OTE 022: 3 Things You Need To Know Before You Add A Partner To Your Business

business partners

Whether you jumped into business with a partnership already, or you started off as a solopreneur and decided to bring partners on as you grew, most entrepreneurs eventually hit a point where they are bringing other people into their venture. The big question is, how do you ensure the people you bring in are a great fit, not just for your business, but for you? In episode 22 of the Owning The Edge podcast, we’re going to explore the THREE THINGS I think are absolutely essential when it comes to working with new partners! 

How Partnerships Are Like Marriages 

Before we even get into the three things, it’s important that we understand something important about partnerships: this isn’t some flippant relationship you’re entering into. A partnership is more like a marriage. You’re going to not only be personally connected to this person, but you’ll legally be intertwined through contracts and financial accounts. In many cases, business partnerships actually outlast romantic marriages!

This is one reason it’s so important you make sure the partners you bring on are a truly good fit, for you, your business, and the future you want to build. The biggest conflicts I see within partnerships are between people who didn’t really have a clear understanding of who they were working with, or what they were agreeing to when they signed up. 

So know that FIRST, and then, go on to these next key elements…

The important Question You Should Be Asking Yourself

The first thing most people ask themselves is, “Do I like this person? Do they have what I need added to my business to take it to the next level?” 

This all seems fine, but it’s not the MOST important question. What you really need to ask yourself is this:

“Will I still trust and respect this person when we’re in a disagreement?”

The fact is, a good partnership is NOT a partnership without conflict. In fact, if you’re in a partnership with someone who just agrees with everything you say, you probably aren’t getting the benefit of different points of view that can truly grow your business. 

Strong partnerships should have differences of opinion because the two of you will see the world differently. The thing that matters is that these disagreements don’t lead to any loss of respect or trust between you.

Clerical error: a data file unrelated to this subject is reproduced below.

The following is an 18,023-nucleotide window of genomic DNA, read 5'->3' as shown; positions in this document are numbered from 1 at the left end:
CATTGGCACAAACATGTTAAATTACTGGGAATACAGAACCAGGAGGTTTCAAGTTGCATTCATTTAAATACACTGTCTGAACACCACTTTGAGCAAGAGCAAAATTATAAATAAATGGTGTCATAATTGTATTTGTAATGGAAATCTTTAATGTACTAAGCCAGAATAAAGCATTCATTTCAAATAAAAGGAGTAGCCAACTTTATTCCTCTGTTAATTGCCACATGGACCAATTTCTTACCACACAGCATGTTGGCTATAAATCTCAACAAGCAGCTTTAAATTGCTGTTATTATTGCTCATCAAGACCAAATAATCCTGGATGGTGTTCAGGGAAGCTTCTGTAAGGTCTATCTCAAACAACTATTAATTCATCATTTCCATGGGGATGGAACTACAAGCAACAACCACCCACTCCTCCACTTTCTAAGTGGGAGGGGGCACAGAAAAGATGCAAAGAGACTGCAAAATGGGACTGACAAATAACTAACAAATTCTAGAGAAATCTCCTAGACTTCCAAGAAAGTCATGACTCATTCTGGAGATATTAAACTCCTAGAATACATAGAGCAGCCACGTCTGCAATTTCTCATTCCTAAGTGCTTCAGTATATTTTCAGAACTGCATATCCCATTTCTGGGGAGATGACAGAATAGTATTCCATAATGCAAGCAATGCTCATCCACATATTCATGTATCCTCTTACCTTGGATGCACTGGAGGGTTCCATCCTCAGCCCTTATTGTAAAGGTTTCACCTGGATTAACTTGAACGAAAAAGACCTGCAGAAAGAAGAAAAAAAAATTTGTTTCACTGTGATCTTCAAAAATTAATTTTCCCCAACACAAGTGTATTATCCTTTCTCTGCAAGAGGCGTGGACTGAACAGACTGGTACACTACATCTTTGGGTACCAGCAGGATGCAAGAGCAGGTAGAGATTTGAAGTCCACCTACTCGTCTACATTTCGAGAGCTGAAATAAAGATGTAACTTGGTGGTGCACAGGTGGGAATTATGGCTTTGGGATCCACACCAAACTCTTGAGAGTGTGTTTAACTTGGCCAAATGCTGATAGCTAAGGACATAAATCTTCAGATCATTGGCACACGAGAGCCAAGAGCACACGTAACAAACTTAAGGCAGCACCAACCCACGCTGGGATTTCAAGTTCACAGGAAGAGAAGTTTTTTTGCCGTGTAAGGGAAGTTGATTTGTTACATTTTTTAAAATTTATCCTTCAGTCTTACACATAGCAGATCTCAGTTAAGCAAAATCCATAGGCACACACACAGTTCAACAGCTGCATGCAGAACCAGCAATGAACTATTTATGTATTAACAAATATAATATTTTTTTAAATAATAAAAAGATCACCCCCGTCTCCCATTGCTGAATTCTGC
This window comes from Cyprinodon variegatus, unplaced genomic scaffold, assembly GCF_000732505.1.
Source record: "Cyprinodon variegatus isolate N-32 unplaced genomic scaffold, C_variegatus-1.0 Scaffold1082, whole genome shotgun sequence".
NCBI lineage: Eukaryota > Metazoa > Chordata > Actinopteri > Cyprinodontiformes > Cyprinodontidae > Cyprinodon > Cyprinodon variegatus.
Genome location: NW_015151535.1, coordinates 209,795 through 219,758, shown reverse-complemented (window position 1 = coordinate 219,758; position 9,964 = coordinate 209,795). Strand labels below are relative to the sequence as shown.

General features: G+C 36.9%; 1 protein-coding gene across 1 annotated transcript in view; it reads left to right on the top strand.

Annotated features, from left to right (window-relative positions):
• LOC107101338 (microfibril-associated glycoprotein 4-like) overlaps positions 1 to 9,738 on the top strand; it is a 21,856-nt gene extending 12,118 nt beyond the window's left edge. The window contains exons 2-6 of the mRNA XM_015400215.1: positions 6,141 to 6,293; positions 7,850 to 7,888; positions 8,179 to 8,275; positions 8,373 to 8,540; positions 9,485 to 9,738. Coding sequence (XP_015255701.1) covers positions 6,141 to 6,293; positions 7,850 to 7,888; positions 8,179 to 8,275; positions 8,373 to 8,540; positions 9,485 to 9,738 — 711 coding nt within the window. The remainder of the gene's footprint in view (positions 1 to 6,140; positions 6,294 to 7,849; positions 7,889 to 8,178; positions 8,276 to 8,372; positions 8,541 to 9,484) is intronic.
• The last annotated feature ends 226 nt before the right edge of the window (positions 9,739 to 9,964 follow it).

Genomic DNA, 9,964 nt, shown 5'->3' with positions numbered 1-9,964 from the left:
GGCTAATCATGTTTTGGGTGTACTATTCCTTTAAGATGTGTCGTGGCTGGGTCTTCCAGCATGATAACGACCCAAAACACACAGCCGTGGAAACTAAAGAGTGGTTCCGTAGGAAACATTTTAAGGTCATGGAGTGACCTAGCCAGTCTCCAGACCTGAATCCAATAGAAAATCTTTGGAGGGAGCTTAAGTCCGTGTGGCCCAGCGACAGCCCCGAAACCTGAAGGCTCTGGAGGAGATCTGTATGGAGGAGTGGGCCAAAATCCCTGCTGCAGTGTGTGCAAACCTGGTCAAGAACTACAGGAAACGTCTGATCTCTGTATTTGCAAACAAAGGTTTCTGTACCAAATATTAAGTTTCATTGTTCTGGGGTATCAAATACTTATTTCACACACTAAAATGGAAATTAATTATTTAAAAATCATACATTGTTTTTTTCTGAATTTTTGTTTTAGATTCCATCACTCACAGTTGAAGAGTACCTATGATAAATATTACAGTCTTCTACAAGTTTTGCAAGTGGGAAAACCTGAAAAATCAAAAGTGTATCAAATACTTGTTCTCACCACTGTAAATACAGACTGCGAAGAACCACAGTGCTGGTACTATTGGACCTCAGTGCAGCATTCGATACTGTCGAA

Two Methods To See The Strengths In Your Partnerships By

On top of that, there are two methods I use to actually SEE the strengths and weaknesses in my partnerships (and, in fact, in every single person we work with or hire): personality profiling and the Kolbe A assessment. 

Personality Profiling:

I’ve actually used personality profiling in all aspects of my business and life for years. Personality profiling is a great way to quickly understand the way someone views the world, as well as see what strengths and weaknesses they bring to the team. 

Like I said above, I think the greatest partnerships have differences in opinion on their view of the world. If you’re only hiring people who have a personality similar to yours, you’ll be missing out on other skills, mindsets, and processes 

Kolbe Assessment: 

Similar to personality profiling, Kolbe can show you people’s strengths and weaknesses, but primarily it does it by looking at the aptitude you have in the way you like to work. Kolbe can show you what you’re missing specifically in regard to the way you and your potential partners collect information, acquire new ideas for your business, how you organize them, and how you deal with risk. 

Doing both of these assessments is a great way to get a clear picture of not only what each partner brings to the table, but possible holes in your relationship that you’ll have to be aware of moving forward. 

Do You And Your Partners Have The Same Vision?

Finally, the thing I see that hangs most partnerships up and leaves the most room for damaging complications is this: you and your partner should know each other’s vision for the future. 

There’s a common misconception that your partnership will only be strong if you have the exact same vision, but that’s not entirely true. While it can help, you can have a successful partnership with different visions, under one condition:

You understand where the other one is coming from, and where they want to go. 

A lot of the reason partnerships fall apart is because there is miscommunication on what each partner wants in the long run. If one person wants to eventually sell out and retire early, while the other dreams of building an empire, that can lead to conflict that’s hard to overcome. However, if you both knew that going in, you can create a plan to make both things possible.

Thanks For Listening! 

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Today’s TOP Take-Aways:

  • »How Partnerships Are Like Marriages [03:45]
  • »The important Question You Should Be Asking Yourself [06:04]
  • »Two Methods To See The Strengths In Your Partnerships By [08:45]
  • »Do You And Your Partners Have The Same Vision? [15:26]

Quote:

  • »When you’re looking at adding a partner, you’re entering into a relationship with someone who might have a very different picture of freedom, of financials, of what it takes to make a business work, and that can be a very difficult position if you don’t go into it being prepared to have those conversations. 

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